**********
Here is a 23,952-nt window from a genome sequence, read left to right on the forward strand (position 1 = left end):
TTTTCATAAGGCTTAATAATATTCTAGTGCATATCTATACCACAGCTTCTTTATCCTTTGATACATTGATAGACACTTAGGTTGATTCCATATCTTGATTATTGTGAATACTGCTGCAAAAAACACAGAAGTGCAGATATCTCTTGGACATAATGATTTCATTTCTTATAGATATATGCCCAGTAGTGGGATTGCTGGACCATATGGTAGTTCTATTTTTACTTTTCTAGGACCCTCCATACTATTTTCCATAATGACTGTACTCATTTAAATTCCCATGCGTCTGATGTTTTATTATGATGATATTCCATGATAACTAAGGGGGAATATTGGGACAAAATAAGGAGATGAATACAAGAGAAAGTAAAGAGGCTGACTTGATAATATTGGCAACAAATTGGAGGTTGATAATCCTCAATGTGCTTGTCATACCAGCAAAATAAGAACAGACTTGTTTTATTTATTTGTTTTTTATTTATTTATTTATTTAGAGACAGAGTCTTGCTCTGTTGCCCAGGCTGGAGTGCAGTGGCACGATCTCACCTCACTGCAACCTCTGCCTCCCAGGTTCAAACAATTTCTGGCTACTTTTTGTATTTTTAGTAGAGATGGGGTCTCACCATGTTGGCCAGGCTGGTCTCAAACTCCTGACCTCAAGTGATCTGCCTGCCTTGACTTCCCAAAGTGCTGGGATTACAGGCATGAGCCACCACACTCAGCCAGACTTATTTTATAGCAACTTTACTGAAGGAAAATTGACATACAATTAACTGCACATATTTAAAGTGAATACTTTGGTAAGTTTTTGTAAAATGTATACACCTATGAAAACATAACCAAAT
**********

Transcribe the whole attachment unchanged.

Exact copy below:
Here is a 23,952-nt window from a genome sequence, read left to right on the forward strand (position 1 = left end):
TTTTCATAAGGCTTAATAATATTCTAGTGCATATCTATACCACAGCTTCTTTATCCTTTGATACATTGATAGACACTTAGGTTGATTCCATATCTTGATTATTGTGAATACTGCTGCAAAAAACACAGAAGTGCAGATATCTCTTGGACATAATGATTTCATTTCTTATAGATATATGCCCAGTAGTGGGATTGCTGGACCATATGGTAGTTCTATTTTTACTTTTCTAGGACCCTCCATACTATTTTCCATAATGACTGTACTCATTTAAATTCCCATGCGTCTGATGTTTTATTATGATGATATTCCATGATAACTAAGGGGGAATATTGGGACAAAATAAGGAGATGAATACAAGAGAAAGTAAAGAGGCTGACTTGATAATATTGGCAACAAATTGGAGGTTGATAATCCTCAATGTGCTTGTCATACCAGCAAAATAAGAACAGACTTGTTTTATTTATTTGTTTTTTATTTATTTATTTATTTAGAGACAGAGTCTTGCTCTGTTGCCCAGGCTGGAGTGCAGTGGCACGATCTCACCTCACTGCAACCTCTGCCTCCCAGGTTCAAACAATTTCTGGCTACTTTTTGTATTTTTAGTAGAGATGGGGTCTCACCATGTTGGCCAGGCTGGTCTCAAACTCCTGACCTCAAGTGATCTGCCTGCCTTGACTTCCCAAAGTGCTGGGATTACAGGCATGAGCCACCACACTCAGCCAGACTTATTTTATAGCAACTTTACTGAAGGAAAATTGACATACAATTAACTGCACATATTTAAAGTGAATACTTTGGTAAGTTTTTGTAAAATGTATACACCTATGAAAACATAACCAAAT